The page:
see other wildlife

You might see white-tailed deer, coyotes, foxes, opossums, raccoons, frogs, turtles, southern flying squirrels, and blue spotted and spotted salamanders (in the wetlands), among other creatures.

copyright Andrew Morkes, Nature in Chicagoland

Check out the spring wildflowers and vivid fall colors

During the spring, you can see yellow trout-lily, columbine, jack-in-the-pulpit, asters, and many other beautiful blooms. Other beautiful flowers that you might see include cream false indigo, butterfly weed, spiderwort, lead plant, Canada anenome, purple coneflower, compass plant, evening primrose, flowering splurge, blazing star, and lance-leaved coreopsis. In the fall, the heavily forested preserve provides an explosion of fiery reds, awe-inducing oranges, and vivid yellows.  

Enjoy winter activities

It might be tempting to hit the couch during our cold winters, but resist the urge and get out for a peaceful hike amidst the snow or enjoy a snowshoeing adventure. Note: Be extra careful in hilly areas when ice and snow are present.

final thoughts and Tips Before You Go

  • No dogs or other pets are allowed.
  • No bike riding is allowed.
  • The natural surface trails are rugged and demanding at times, while relatively flat and smooth at others. Be sure to wear proper footwear. 
  • Thorn Creek Woods Nature Preserve is a big place. Maps (with “you are here” arrows) are located in several locations in the preserve, but it’s still possible to get turned around or wander off trail. For this reason, it’s a good idea to share your hiking plans with friends or family.
  • Bring water and wear sunscreen and bug repellant when appropriate.
  • The Metra Electric Line University Park station is located about 1.8 miles from the preserve should you choose to take the train and a ride share or hike from the station.    
  • Earlier in this article, I mentioned A River Runs Through It and not being able to help someone you love. The opposite happened with Thorn Creek Woods Nature Preserve. In the 1960s, a group of people who lived near what is now the preserve began meeting to try to preserve its open spaces. Without their diligent efforts and the continuing work of volunteers, the land would never have been protected and preserved. Click here to learn more about this preservation effort.   

Copyright (text) Andrew Morkes

Copyright (credited photos) Andrew Morkes

Copyright Shutterstock (bird photos): from top left going clockwise-Fiona M. Donnelly, John L. Absher, Brian A. Wolf, James W. Thompson, and Marcin Perkowski


Looking for some great nature destinations in Chicagoland? If so, I just published Nature in Chicagoland: More Than 120 Fantastic Nature Destinations That You Must Visit. It features amazing destinations in Illinois, Indiana, Michigan, and Wisconsin. Click on the title to learn more. The book has 306 pages and 210+ photos and is only $18.99.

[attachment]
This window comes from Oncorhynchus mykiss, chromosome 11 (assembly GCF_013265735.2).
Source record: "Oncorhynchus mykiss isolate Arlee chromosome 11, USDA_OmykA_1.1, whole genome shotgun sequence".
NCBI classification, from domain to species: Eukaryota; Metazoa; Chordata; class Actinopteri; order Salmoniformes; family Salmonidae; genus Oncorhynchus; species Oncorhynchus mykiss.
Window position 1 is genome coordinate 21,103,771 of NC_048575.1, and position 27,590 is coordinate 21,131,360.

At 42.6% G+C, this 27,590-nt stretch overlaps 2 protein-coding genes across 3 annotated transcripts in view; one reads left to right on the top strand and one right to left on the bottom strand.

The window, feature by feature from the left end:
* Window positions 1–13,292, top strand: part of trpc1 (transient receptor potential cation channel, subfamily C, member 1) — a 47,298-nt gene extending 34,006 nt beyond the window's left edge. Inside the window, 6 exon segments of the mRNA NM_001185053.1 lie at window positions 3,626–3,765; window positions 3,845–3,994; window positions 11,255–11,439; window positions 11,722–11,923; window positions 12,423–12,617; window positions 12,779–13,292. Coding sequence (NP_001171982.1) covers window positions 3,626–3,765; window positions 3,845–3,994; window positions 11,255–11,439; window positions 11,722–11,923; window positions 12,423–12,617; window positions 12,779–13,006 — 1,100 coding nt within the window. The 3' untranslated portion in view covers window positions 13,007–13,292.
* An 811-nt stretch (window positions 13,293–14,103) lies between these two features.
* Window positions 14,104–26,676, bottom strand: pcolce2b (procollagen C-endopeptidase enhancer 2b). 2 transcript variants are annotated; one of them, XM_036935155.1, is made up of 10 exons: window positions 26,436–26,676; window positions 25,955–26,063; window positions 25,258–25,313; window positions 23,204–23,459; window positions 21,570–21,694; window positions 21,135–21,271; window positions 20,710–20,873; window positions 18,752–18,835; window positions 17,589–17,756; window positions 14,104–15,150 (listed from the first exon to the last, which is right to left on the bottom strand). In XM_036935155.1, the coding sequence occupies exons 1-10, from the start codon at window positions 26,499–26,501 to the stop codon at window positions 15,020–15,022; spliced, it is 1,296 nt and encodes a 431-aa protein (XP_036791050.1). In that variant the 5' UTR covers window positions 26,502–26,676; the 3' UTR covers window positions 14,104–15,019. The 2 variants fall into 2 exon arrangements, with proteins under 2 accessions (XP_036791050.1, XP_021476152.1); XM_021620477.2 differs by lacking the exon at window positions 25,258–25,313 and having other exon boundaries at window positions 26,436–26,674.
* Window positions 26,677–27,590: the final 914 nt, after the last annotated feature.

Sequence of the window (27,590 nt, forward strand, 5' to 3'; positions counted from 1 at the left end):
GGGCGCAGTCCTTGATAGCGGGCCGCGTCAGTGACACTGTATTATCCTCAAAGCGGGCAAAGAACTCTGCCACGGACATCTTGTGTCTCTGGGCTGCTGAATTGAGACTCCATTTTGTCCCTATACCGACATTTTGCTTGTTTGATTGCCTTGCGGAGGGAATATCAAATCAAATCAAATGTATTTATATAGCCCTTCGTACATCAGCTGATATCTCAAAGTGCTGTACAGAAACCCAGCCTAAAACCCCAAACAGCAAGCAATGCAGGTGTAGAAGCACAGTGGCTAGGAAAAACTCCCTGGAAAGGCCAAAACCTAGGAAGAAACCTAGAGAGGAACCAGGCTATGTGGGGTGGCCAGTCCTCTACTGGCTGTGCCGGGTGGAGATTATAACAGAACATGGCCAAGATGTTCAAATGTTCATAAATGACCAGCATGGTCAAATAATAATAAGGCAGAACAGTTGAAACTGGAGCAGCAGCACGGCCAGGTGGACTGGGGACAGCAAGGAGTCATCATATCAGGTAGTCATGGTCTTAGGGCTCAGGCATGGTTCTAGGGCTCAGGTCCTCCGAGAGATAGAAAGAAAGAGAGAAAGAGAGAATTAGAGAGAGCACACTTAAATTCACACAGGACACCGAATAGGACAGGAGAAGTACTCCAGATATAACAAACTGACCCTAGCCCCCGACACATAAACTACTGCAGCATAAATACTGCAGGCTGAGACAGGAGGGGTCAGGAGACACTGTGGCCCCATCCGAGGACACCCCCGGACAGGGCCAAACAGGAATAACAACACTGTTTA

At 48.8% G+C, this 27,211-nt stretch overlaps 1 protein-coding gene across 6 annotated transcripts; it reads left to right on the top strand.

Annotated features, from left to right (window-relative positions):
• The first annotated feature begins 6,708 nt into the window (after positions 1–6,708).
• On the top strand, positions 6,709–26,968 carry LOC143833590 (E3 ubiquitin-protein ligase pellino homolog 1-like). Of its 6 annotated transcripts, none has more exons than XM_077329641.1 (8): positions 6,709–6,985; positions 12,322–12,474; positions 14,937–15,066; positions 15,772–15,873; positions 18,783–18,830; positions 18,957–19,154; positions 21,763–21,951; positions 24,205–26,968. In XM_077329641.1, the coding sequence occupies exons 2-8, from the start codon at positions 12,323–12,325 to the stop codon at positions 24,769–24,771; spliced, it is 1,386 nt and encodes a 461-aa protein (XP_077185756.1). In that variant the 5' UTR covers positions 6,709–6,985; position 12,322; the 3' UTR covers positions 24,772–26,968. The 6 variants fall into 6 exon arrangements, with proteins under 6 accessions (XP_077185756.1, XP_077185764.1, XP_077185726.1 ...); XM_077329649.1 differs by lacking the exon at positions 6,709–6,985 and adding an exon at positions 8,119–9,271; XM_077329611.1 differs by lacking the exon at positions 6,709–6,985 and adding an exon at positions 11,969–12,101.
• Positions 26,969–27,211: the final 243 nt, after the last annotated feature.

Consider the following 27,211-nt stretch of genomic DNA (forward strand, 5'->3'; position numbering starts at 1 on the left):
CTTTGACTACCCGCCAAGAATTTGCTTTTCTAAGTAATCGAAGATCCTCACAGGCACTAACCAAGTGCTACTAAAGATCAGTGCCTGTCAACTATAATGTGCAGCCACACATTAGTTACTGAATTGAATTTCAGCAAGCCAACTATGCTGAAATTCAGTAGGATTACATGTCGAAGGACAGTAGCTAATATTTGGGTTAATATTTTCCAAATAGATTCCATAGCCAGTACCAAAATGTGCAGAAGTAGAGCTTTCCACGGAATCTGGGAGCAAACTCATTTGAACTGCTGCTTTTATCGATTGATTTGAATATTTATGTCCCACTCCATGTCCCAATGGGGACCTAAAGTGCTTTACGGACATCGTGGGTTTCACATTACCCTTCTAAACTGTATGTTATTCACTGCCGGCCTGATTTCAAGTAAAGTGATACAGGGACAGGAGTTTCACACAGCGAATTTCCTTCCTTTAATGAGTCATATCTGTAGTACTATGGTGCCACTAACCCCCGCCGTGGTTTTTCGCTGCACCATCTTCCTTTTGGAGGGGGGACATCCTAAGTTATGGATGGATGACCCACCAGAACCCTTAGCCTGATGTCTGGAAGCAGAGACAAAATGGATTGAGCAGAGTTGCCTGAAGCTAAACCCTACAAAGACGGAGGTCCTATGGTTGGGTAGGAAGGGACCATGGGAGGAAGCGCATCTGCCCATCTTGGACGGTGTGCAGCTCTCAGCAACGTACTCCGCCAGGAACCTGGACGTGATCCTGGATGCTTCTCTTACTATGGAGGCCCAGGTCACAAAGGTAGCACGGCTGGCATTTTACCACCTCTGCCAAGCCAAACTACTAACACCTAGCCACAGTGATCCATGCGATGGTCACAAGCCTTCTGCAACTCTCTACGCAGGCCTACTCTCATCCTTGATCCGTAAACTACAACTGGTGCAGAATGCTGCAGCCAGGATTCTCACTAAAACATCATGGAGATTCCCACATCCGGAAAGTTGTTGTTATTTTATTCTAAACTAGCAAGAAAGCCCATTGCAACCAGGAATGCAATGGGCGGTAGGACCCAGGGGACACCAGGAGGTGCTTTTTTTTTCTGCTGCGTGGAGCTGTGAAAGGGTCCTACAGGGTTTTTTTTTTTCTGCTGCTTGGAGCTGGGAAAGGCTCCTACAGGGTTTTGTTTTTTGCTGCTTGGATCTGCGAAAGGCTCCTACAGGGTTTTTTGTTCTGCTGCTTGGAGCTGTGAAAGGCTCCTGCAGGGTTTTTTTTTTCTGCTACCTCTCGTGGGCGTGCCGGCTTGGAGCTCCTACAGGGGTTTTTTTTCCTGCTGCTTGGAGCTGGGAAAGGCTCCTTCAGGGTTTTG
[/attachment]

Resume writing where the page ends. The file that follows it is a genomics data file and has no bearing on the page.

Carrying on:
I have been a writer and editor for more than 25 years. I’m the founder of College & Career Press (2002); the editorial director of the CAM Report career newsletter and College Spotlight newsletter; the author and publisher of “The Morkes Report: College and Career Planning Trends” blog; and the author and publisher of Hot Health Care Careers: 30 Occupations With Fast Growth and Many New Job OpeningsNontraditional Careers for Women and Men: More Than 30 Great Jobs for Women and Men With Apprenticeships Through PhDsThey Teach That in College!?: A Resource Guide to More Than 100 Interesting College Majors, which was selected as one of the best books of the year by the library journal Voice of Youth Advocates; and other titlesThey Teach That in College!? provides more information on environmental- and sustainability-related majors such as Ecotourism, Range Management, Renewable Energy, Sustainability and the Built Environment, Sustainability Studies, and Sustainable Agriculture/Organic Farming. I’m also a member of the parent advisory board at my son’s school. 

In addition to these publications, I’ve written more than 40 books about careers for other publishing and media companies including Infobase (such as the venerable Encyclopedia of Careers & Vocational Guidance, the Vault Career Guide to Accounting, and many volumes in the Careers in Focus, Discovering CareersWhat Can I Do Now?!, and Career Skills Library series) and Mason Crest (including those in the Careers in the Building Trades and Cool Careers in Science series).

My poetry has appeared in Cadence, Wisconsin Review, Poetry Motel, Strong Coffee, and Mid-America Review.